The L.A. Times notes that prominent right-wing activist Grover Norquist views the 2006 election “as a bump on an otherwise smooth road to continued conservative dominance.”
Number of Iraqi civilians who have been killed in the war — “about three times previously accepted estimates” — according to Iraq’s health minister.
The 2006 election was defined by a) a repudiation of the war in Iraq and the current Iraq strategy, and b) widespread national victories for Democratic House, Senate, and gubernatorial candidates.
Yet, according to a press aide, this Sunday’s edition of NBC’s Meet the Press will include two interviews: one with Sen. Joseph Lieberman (I-CT), an Iraq war supporter who defeated Ned Lamont (D-CT), and one with Sen. John McCain (R-AZ), who recently called for 20,000 additional U.S. troops to be sent to Iraq, and who was not up for reelection in 2006.
In other words, the first post-election edition of Meet the Press will exclusively feature politicians who support the war in Iraq, neither of whom ran as a Democrat.
Marty Peretz, November 9, 2006: “I am not indifferent to the death of Palestinians, not at all.”
Marty Peretz, November 7, 2006: “The Palestinians behave like lemmings.”
No indifference there at all. It’s just that their behavior is best explained by analogizing them to animals.
Incidentally, he’s backing the Rahm/Hoyer wing of the leadership against the Pelosi/Murtha axis.
I’m experiencing CW whiplash today. About a week ago, everyone thought one big Republican advantage was their superior “microtargeting” abilities and GOTV operation. Then they lost the election. Now today I heard an influential Democratic advisor type arguing that this shows that “macrotargeting the middle class” is better than microtargeting, and Josh Marshall’s hinting around that it was all mumbo-jumbo.
Well, maybe it was. Certainly, I haven’t reported on this question at all. That said, I recall having read a lot of fairly detailed reporting on GOP GOTV in 2004. After all, nothing about losing one election debunks the idea that the Republicans have a better GOTV operation. It’s just that even really good GOTV can’t save you from massive unpopularity.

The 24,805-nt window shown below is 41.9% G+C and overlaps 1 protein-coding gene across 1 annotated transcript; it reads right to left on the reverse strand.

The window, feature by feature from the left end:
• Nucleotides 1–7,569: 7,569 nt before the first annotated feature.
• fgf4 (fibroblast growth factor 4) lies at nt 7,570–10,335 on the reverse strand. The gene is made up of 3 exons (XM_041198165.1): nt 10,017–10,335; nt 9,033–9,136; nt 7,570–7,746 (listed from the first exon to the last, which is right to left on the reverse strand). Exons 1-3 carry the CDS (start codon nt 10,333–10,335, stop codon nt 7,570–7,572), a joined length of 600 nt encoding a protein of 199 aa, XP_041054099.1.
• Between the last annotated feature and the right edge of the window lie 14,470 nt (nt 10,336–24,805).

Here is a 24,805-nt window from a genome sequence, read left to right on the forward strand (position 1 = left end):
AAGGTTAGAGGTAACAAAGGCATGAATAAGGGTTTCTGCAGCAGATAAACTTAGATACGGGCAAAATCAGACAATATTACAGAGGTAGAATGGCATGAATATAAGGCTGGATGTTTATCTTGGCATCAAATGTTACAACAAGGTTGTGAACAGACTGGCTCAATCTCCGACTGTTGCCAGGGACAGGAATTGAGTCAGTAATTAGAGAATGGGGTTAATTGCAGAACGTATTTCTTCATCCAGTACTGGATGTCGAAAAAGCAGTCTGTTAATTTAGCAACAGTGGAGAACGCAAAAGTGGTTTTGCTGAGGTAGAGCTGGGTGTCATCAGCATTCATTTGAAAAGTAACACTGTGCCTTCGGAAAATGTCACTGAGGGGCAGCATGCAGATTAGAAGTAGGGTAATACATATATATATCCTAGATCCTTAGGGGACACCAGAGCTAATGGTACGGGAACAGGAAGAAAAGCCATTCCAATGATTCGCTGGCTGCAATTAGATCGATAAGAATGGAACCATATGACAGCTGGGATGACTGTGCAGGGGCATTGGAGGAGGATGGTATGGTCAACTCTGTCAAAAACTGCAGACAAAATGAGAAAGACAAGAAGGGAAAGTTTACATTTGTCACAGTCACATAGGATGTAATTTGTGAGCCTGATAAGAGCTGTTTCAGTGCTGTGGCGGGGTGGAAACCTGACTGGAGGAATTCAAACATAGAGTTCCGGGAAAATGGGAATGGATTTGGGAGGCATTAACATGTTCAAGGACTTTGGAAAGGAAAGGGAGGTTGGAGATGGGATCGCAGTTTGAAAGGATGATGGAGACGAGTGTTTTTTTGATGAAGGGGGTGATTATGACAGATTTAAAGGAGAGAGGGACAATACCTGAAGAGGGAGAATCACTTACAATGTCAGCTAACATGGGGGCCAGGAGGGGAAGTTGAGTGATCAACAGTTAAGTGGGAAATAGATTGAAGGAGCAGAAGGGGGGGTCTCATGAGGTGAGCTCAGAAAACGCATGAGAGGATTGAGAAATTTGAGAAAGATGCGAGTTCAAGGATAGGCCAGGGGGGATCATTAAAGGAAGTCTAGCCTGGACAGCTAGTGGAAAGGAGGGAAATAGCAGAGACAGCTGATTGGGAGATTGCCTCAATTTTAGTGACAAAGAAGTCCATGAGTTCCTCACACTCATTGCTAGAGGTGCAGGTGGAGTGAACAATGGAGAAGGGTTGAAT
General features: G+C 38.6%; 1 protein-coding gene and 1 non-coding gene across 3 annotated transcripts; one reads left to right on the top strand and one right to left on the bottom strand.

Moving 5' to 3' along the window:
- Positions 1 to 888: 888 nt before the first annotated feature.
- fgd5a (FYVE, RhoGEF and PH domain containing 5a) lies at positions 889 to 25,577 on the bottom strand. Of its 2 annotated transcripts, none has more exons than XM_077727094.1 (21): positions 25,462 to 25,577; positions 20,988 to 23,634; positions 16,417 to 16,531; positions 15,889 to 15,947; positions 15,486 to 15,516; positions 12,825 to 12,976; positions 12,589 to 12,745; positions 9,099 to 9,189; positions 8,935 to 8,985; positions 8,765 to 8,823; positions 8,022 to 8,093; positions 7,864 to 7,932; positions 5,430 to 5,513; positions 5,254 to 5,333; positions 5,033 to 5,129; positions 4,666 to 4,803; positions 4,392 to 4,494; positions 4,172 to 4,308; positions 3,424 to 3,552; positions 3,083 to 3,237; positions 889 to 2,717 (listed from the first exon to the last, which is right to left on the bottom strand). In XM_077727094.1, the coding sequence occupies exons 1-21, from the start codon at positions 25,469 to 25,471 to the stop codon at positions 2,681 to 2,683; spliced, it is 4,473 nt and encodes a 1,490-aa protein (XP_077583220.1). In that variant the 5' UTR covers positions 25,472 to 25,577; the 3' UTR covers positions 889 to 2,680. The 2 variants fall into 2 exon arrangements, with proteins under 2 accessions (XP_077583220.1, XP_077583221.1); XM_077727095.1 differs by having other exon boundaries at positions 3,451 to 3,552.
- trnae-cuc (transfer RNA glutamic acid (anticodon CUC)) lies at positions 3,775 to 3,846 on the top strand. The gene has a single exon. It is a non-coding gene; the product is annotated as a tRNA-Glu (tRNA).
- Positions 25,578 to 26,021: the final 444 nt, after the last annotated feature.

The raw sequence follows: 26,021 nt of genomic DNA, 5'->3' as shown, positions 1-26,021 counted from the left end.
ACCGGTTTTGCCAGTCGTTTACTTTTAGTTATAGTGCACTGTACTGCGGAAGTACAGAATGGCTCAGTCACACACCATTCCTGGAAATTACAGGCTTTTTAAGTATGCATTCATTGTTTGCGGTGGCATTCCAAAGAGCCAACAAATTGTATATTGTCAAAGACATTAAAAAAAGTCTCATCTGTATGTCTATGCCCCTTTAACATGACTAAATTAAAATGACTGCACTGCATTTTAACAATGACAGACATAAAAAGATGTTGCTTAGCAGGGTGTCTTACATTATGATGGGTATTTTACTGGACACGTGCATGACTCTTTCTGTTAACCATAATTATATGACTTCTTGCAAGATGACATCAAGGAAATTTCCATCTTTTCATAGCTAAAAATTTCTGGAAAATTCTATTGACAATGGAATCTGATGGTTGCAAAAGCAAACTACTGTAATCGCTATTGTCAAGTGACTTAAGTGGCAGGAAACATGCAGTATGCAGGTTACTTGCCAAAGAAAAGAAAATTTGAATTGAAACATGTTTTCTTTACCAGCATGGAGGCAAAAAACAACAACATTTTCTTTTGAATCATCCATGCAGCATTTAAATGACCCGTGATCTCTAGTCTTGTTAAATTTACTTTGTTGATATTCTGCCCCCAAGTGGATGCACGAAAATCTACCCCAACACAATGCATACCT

So I’m not really sure, but I wouldn’t write microtargeting off just yet. It’s very possible that the Republicans really have developed superior methods and that Democrats should try to imitate them. After all, if you compare the 2006 exit polls to the 2004 exit polls you’ll see an electorate that actually got much more demographically pro-Republican. You have a larger proportion of men, a larger proportion of white people, a smaller proportion of young people, fewer people making less than $15k, more people making more than $200k, lots of things like that. Democrats managed to significant improve their performance with just about every demographic sub-group out there (except, interestingly, African-Americans who voted just the same) so you’d need to be a true turnout magician to prevent a Democratic win.
can’t bear to say goodbye:
Don’t Blame Rumsfeld! [Victor Davis Hanson]
I don’t see how removing the Secretary of Defense helps either the country or the Republicans, especially given the pre-election vote of confidence in his full tenure. He was on the right track reforming the military; the removal of the Taliban and the three-week victory over Saddam were inspired.
“Prospects for extending John Bolton’s job as U.N. ambassador essentially died Thursday as Democrats and a pivotal Republican said they would continue to oppose the nomination,” the AP reports. “Sen. Lincoln Chafee (R-RI), who was defeated by Democrat Sheldon Whitehouse on Tuesday, told reporters in Rhode Island on Thursday that he would continue opposing Bolton. That would deny Republicans the votes they would need to move Bolton’s nomination from the Senate Foreign Relations Committee to the full Senate.”
At today’s White House press conference, Tony Snow revealed that the White House has officially renominated John Bolton as U.N ambassador and plans to push for his confirmation during the lame duck session of Congress. Bolton, who has repeatedly failed to gain Senate confirmation, is one of Bush’s most divisive nominations. The move comes one day after Bush pledged to “to work with the new Congress in a bipartisan way.” Watch it:
In September, Bolton’s nomination was sent back to the White House after Sen. Lincoln Chafee (R-RI) said he had “more questions that needed to be answered.”
Incoming Senate Foreign Relations chairman Joe Biden (D-DE) said yesterday that Bolton’s nomination is “going nowhere,” but previous accounts have indicated that Bush plans to again recess appoint him during the lame-duck session.
Transcript: Read more
A senior Allen staffer tells CNN that the senator is “sequestered in his home, ‘shell shocked,’ and going through ‘a nightmare,’ during this period of limbo.”
From Rick Santorum’s farewell letter: “And I did, and I’m very proud of that. I do not rescind a word because those words are words that this country was not receptive to hear tonight. But, they are going to continue to hear those words from me and I assure you from many others as that threat become my clear, and hopefully our country is called to action to stop that threat before it becomes too serious of a threat to the future of our country.”